Almost Home criticized in FD cat rescue
All Amber Klepsteen wanted to do was make sure her late friend’s cats were safe.
Since she first contacted Almost Home, the North Central Iowa Humane Society’s no-kill Fort Dodge animal shelter, she believes things have spun out of control.
Klepsteen’s friend, who died in December, owned 14 cats. When she passed away, the cats were left alone in her home, possibly for a week.
Klepsteen wanted the cats to be safe, so she contacted Almost Home.
Just about everyone agrees with the story to that point. Then, the controversy begins.
Online allegations – some anonymous – have been made that Almost Home Shelter Director Renee Drown had contacted the Animal Rescue League of Iowa, which would take the cats out of town and euthanize them. They characterized Drown as inexperienced and unqualified, said Almost Home should have “easily been able to absorb a mere 14 cats,” and said two shelter employees were fired as a result of the situation.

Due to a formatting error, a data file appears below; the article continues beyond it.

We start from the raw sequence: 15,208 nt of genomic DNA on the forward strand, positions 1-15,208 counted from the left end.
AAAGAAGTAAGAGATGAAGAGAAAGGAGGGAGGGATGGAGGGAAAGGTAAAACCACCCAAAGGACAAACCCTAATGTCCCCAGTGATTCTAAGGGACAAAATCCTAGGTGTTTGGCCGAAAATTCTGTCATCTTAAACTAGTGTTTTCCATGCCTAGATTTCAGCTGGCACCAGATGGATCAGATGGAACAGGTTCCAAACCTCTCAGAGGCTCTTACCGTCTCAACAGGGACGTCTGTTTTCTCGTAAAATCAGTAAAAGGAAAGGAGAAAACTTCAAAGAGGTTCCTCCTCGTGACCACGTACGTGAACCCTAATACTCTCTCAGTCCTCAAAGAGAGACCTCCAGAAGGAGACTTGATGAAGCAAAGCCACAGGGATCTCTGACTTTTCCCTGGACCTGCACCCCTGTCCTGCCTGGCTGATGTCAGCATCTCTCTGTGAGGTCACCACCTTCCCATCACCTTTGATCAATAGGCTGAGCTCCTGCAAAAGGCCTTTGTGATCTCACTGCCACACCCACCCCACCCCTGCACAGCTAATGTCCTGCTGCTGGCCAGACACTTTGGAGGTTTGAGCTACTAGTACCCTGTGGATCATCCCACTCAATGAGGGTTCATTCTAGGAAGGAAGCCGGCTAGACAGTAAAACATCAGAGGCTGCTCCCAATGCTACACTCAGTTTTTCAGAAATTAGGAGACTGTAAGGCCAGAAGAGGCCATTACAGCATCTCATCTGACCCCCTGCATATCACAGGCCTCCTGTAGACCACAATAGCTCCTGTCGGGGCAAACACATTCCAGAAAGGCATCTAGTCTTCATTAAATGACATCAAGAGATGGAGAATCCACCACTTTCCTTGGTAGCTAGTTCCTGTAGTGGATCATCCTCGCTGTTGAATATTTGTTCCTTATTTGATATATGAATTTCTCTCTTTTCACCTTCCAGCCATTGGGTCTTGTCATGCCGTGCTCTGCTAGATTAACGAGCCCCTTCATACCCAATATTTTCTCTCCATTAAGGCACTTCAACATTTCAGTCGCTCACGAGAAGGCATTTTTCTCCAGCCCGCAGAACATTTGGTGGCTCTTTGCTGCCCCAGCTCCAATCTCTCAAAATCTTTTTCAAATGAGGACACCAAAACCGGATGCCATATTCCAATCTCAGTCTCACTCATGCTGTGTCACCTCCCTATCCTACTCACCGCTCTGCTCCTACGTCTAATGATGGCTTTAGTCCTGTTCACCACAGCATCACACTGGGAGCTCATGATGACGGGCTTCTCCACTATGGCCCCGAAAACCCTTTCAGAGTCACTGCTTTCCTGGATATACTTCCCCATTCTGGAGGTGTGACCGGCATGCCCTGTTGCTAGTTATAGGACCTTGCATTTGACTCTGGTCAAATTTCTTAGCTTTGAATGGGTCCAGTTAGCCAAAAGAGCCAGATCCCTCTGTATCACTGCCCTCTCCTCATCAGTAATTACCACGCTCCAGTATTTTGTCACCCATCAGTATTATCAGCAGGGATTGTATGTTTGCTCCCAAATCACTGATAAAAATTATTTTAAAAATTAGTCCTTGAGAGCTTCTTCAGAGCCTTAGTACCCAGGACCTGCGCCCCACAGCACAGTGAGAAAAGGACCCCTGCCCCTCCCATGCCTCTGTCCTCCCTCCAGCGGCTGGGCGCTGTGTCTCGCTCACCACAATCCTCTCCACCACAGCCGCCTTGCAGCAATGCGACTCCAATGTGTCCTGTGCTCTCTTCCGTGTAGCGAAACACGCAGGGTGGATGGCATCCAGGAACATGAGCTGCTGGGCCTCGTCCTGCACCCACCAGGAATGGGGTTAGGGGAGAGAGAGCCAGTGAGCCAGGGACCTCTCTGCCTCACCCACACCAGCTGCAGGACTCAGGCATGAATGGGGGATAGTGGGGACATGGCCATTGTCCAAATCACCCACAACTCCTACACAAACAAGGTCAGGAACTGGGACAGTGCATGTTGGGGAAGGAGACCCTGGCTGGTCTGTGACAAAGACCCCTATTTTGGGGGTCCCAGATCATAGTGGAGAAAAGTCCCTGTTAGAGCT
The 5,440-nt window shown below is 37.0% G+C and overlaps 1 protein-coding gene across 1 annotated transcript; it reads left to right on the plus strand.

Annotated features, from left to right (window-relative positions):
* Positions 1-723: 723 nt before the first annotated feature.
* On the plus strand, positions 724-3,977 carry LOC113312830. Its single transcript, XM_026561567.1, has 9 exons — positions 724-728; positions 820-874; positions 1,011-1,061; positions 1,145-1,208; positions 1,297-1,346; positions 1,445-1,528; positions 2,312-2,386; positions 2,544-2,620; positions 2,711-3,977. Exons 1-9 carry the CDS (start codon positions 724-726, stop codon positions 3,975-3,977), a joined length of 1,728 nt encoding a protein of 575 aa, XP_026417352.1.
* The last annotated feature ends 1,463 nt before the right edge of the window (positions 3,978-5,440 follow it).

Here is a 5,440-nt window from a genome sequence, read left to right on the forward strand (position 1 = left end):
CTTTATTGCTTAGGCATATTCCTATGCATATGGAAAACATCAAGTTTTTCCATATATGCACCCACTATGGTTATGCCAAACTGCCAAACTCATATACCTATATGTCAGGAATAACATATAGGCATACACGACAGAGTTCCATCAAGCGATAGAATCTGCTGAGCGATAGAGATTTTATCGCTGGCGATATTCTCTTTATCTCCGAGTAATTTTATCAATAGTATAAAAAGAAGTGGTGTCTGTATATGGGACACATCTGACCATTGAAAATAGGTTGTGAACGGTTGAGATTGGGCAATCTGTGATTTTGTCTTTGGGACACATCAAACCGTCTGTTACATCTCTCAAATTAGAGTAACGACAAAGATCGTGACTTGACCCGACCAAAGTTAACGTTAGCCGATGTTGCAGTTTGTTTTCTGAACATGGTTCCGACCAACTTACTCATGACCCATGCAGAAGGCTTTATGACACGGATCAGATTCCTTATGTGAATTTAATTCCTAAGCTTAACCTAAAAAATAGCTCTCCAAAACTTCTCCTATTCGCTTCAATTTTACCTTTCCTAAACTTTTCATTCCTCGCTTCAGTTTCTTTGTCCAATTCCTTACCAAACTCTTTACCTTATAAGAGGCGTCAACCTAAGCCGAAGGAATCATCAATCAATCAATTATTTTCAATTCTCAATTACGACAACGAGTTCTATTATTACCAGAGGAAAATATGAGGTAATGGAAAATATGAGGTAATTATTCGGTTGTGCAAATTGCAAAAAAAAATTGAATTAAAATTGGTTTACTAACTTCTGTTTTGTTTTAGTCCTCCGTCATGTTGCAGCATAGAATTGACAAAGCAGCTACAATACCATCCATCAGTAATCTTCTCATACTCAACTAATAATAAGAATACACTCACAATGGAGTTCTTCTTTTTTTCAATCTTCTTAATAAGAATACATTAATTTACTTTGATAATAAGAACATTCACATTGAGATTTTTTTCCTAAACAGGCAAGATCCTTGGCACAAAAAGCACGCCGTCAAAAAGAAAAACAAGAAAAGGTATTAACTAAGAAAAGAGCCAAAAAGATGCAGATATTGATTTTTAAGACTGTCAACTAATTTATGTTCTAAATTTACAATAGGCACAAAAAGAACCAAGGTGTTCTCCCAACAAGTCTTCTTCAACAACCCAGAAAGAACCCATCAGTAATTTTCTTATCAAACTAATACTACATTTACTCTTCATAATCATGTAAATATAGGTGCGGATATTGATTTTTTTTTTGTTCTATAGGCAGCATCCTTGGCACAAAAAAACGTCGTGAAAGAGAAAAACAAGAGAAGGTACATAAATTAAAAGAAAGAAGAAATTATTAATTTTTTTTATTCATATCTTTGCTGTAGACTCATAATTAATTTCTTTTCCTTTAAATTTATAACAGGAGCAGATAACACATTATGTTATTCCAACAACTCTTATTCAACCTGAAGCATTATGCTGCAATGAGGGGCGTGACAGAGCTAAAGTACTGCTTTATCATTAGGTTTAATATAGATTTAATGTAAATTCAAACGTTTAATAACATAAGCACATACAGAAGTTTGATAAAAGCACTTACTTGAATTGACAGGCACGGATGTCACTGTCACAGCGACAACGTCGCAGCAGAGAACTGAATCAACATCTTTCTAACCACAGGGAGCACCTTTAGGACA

Based on the nature of the information and the speed with which it was posted, some Almost Home officials believe some of the most virulent posts were made by someone who was employed at the shelter or volunteered there.
Greg Wells, president of Almost Home’s board of directors, and Drown held a press conference Thursday to address some of the issues. He touted Drown’s qualifications for the job and described the hiring process where a field of nine candidates was reduced to four candidates by the board’s executive committee, then Drown was hired on a unanimous vote by the entire board.
In a press release, Wells said Drown brought with her “a variety of both business management experience, as well as a background in animal rescue, as she served as volunteer coordinator for the states of Iowa and Minnesota for Small Paws Rescue for seven years.” Small Paws is an organization that rescues bichon frise dogs.